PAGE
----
# Difference between revisions of "Mathtest"

$$\newcommand{\Re}{\mathrm{Re}\,} \newcommand{\pFq}[5]{{}_{#1}\mathrm{F}_{#2} \left( \genfrac{}{}{0pt}{}{#3}{#4} \bigg| {#5} \right)}$$

We consider, for various values of $$s$$, the $$n$$-dimensional integral \begin{align} \label{def:Wns} W_n (s) &:= \int_{[0, 1]^n} \left| \sum_{k = 1}^n \mathrm{e}^{2 \pi \mathrm{i} \, x_k} \right|^s \mathrm{d}\boldsymbol{x} \end{align} which occurs in the theory of uniform random walk integrals in the plane, where at each step a unit-step is taken in a random direction. As such, the integral \eqref{def:Wns} expresses the $$s$$-th moment of the distance to the origin after $$n$$ steps.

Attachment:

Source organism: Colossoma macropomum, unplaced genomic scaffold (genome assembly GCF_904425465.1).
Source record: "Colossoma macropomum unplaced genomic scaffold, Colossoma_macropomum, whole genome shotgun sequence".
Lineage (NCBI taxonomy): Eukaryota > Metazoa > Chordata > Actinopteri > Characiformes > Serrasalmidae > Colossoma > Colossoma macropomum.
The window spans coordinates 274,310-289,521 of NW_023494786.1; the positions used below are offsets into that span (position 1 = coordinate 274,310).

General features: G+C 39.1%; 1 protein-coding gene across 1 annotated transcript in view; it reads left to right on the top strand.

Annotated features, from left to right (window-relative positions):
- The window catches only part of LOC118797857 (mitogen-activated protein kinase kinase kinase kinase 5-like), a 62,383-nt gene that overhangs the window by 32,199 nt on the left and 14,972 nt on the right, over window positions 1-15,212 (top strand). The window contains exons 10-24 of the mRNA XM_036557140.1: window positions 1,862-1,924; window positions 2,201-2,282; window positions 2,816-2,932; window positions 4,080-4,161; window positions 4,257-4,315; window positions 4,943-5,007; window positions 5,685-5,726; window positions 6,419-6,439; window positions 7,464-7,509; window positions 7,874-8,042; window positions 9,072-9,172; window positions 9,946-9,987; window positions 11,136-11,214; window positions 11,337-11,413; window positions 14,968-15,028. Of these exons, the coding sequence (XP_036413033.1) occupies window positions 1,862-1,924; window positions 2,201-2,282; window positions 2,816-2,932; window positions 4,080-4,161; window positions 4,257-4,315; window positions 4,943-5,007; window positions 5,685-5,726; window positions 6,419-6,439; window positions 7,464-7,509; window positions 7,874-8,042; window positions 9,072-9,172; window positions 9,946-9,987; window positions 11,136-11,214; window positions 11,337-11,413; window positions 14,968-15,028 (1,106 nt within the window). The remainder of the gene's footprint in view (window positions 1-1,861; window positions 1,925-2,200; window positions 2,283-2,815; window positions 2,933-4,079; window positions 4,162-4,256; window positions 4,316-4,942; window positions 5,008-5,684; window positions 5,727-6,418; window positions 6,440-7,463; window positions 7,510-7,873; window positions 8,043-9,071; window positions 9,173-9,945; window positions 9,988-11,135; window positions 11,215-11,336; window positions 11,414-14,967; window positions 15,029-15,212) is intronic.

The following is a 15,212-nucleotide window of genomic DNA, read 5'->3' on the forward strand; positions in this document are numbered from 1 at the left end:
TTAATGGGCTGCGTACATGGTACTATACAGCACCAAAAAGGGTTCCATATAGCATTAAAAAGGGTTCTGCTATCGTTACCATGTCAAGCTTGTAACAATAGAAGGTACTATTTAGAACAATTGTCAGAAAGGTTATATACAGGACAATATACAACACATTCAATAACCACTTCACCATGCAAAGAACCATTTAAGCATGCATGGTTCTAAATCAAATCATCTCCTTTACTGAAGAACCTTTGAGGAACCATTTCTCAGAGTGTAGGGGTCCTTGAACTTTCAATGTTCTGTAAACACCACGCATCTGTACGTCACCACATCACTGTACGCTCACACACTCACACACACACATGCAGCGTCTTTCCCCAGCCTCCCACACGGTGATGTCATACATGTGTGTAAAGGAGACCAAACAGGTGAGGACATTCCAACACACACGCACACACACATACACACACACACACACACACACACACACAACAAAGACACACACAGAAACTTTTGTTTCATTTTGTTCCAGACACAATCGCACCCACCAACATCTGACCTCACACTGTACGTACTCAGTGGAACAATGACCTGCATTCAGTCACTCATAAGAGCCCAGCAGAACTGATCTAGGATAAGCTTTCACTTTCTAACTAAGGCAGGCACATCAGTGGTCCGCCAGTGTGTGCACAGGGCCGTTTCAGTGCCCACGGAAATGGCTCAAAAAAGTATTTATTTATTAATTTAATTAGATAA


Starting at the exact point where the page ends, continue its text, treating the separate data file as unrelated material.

By experimentation and some sketchy arguments we quickly conjectured and strongly believed that, for $$k$$ a nonnegative integer \begin{align} \label{eq:W3k} W_3(k) &= \Re \, \pFq32{\frac12, -\frac k2, -\frac k2}{1, 1}{4}. \end{align} Appropriately defined, \eqref{eq:W3k} also holds for negative odd integers. The reason for \eqref{eq:W3k} was long a mystery, but it will be explained at the end of the paper.